The Meaning of Ordination
I see ordination as a representation of God’s leading in my life and a clear call that I think has been there all along, that just took me a long time and a lot of winding roads to discover and finally respond to.
I think it will enhance my pastoral ministry by continuing to boost my confidence in the affirmation of ministry gifts, and a sweet resolution to a long journey.
I would say the same thing to someone who might have doubts about or question my ordination as a woman.
I recognize that traditions are a part of who we are and change is hard. What I find truly amazing about the God who calls each of us to partner in different ways in God’s work in the works is this:
a person who does not support the ordination of women to ministry -especially pulpit ministry- and I can agree to disagree and still be brothers and sisters bonded by a love that would not exist without God’s grace.
We can differ in values and be equally welcome at the table of The Lord, we can each hold to our traditions, pray for each other and partner with Hod in different ways.
Thanks be to God for that, and may it be so in the ways we treat each other while the dialogue is still going on.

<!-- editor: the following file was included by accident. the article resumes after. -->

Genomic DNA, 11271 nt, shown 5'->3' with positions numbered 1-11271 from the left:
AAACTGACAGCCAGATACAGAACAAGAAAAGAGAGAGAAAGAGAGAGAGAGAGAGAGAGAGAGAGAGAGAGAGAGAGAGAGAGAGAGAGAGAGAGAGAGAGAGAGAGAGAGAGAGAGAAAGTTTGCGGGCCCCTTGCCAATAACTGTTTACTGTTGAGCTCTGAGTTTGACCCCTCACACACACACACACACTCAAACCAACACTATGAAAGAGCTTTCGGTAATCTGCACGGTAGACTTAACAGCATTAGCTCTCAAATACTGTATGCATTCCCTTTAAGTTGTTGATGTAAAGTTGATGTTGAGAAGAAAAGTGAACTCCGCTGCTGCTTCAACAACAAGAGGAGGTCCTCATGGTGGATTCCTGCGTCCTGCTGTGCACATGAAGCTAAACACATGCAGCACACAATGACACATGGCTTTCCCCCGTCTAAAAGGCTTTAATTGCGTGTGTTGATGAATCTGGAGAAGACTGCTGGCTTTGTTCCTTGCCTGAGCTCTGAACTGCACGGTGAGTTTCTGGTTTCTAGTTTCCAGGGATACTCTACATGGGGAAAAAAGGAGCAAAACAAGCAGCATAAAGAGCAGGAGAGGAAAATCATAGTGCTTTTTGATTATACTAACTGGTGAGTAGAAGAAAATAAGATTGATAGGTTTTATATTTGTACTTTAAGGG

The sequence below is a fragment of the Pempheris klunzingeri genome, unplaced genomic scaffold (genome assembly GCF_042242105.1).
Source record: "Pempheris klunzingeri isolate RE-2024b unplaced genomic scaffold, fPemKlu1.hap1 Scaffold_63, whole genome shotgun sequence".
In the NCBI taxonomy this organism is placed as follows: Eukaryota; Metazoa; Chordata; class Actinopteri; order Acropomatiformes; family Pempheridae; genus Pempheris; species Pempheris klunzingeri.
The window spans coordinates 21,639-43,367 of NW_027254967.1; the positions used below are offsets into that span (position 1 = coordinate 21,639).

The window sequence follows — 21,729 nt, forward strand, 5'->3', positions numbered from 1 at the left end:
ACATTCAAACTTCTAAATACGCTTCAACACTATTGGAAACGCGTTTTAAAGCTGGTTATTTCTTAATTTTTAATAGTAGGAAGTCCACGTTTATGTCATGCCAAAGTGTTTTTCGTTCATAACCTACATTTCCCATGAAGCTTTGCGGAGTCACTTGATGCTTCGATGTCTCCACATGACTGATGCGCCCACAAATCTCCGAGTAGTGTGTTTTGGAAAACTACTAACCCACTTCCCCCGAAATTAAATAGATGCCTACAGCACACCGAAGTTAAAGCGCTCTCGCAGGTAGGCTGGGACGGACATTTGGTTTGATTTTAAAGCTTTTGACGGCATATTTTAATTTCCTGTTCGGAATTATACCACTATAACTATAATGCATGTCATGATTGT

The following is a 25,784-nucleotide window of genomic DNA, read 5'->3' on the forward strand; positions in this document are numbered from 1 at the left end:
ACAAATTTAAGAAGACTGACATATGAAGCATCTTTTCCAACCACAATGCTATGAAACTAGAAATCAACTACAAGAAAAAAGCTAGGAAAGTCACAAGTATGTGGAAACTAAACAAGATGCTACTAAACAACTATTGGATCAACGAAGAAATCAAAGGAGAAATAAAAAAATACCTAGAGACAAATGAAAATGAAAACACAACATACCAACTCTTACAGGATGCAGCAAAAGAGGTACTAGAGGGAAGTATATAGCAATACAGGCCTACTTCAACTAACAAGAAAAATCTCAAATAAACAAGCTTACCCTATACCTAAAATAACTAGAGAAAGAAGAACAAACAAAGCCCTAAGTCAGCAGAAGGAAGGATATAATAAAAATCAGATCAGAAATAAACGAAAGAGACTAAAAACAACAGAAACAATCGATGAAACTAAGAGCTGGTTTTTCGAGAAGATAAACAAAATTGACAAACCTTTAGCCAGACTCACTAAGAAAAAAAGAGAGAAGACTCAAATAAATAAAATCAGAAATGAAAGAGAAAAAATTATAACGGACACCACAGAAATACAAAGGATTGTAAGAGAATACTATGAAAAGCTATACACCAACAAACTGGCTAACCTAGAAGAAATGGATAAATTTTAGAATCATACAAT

I see my upcoming ordination as representative of a call I have felt and responded to, and it’s a way for me to recognize for myself and proclaim to others that my life isn’t my own, and that I have chosen to dedicate myself to God’s service through ministry.
My ordination journey has become something that I treasure and hold very dear – though at times it has been excruciatingly frustrating, painful and emotionally exhausting.
There’s an extensive emotional toll that entering into 3 ordination processes in about as many years takes on a person – and the circumstances surrounding that, especially Gwen’s death has made it all the more difficult.
But, also treasured because though Gwen is not here to share this with me, her influence is all around me, when I get to preach, when I meet with Pam for coffee, when I sing a favorite hymn in church.
She was the first one to recognize pastoral gifts beyond chaplaincy in me, and I think it’s fitting to kind of solidify my first pastoral placement in this way.
I grew up in a tradition that does not technically ordain anyone – male or female, though my dad is an ordained minister and many mainline Churches of Christ ordain their ministers in a less formal process.
I was very close with my grandfather and he will not be able to be there on Sunday, obviously, and my gran doesn’t really travel well.
To have the opportunity to be ordained to ministry by a congregation of what I consider surrogate grandparents to some extent means so much to me.
It’s a great gift to be preparing for ordination with a congregation full of people I went to seminary to learn how to serve- having at just about every turn been served by them instead.